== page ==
Why We’re Confident One Child is Perfect for Us
I recently had a conversation with another mom about family size. Well, her family size. She talked about how many children she planned to have and how far apart she wanted their ages spread out, all the while I smiled and listened. Then came the natural question “So, when do you plan to have another one?”
My response, “we aren’t planning to have another one,” quickly led to a look of disappointment and disapproval followed by reasons why having only one child is a bad idea. After having this conversation, I was a little flustered on how quickly the tables turned. Here I was, listening to and supporting this mom’s decision to have four children, yet she had nothing positive to say about my decision to have one child.
Honestly, this exchange was not surprising to me at all.
When I tell people my husband and I have taken the “one and done” route, I usually hear something along the lines of…
“He needs a brother or a sister!”
“What will he do if you or your husband (or BOTH) die?”
“He’s going to be spoiled!”
“That’s selfish of you.”
“I know/I am an only child and it did not turn out well.”
The only time it seems excusable for me to have one child is if I have fertility or financial reasons. Surely someone with *just* one child cannot physically bear another one. If that’s not the case, then they probably can’t afford to take care of another one.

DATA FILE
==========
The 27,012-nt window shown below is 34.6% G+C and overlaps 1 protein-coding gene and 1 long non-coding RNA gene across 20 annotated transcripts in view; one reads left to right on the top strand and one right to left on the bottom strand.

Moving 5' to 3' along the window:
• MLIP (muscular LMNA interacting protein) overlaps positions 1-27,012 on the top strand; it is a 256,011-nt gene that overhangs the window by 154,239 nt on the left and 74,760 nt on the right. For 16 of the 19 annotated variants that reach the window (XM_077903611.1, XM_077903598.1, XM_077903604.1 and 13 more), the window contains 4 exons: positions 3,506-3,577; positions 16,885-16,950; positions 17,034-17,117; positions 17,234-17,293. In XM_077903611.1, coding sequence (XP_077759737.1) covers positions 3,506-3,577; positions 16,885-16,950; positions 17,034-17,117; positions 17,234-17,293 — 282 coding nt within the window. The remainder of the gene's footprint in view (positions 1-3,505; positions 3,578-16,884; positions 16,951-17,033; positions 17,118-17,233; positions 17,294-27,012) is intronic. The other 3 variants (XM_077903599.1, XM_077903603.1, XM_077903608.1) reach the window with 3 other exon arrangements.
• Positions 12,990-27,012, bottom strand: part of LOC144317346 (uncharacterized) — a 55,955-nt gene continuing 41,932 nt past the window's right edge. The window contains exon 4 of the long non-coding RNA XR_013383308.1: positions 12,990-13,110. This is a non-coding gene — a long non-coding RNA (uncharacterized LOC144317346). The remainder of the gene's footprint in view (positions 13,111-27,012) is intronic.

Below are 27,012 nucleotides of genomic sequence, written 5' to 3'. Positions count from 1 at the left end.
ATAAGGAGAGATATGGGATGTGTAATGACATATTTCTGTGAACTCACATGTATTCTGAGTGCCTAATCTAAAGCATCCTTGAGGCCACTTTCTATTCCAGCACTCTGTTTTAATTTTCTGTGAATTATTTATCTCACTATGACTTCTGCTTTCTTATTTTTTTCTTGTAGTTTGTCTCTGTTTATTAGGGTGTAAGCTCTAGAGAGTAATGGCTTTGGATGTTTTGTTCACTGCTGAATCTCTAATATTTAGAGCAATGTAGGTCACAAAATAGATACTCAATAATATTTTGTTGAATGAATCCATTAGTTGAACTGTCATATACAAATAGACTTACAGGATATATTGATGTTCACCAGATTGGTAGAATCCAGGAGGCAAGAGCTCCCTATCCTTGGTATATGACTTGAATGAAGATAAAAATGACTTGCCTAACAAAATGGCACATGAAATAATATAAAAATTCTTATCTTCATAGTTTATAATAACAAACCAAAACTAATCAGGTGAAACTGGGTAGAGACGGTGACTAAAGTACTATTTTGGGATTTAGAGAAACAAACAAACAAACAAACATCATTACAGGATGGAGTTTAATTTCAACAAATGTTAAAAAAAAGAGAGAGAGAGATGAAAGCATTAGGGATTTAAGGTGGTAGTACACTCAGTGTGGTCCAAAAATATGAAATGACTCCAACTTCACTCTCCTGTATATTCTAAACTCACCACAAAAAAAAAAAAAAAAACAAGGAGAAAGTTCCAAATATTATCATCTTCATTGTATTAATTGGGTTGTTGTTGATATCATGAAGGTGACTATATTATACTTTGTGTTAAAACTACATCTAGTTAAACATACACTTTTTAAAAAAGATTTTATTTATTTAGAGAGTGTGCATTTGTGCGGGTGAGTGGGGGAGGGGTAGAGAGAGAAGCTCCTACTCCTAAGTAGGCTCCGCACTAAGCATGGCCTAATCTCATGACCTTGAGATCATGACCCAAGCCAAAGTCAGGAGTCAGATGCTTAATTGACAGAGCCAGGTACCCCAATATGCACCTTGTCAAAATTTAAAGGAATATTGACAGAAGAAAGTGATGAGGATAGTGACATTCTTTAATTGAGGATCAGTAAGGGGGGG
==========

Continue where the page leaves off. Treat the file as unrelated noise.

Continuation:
Unfortunately for me, I do not fall under either of these categories. I do not have fertility issues nor am I in financial distress.
Simply put, my husband and I have decided we are happy with one child.
Sure, I can list the benefits of having an only child, but that seems to perpetuate the “how many children is ideal?” debate. I could go into the pros of “I’ll save money/have more time/options to travel” but that feels like I am trying to justify my reason to you. I don’t have to justify my decision to have one child because it’s a decision my husband and I made together.
Yes, a child’s life will be different if they are an only child compared to a child with siblings. But, a child’s life will also be different if they have younger parents or older parents. One sibling or five siblings. Single mom or single dad. Older siblings or younger siblings (or both).
The point I’m trying to make is there’s no ideal number of children. It is all about what you and your partner decide is best for your family, and, quite frankly, it’s really no one’s business what you decide or why you decided it.
Want four kids? Great!
Three? Go for it!
Two? Sounds good to me.
One? Join the club.
The next time a conversation comes up about family size, let’s try to be supportive instead of pushing our opinions because I’m confident one child is perfect for my family, and I’m confident your number is perfect for you, too.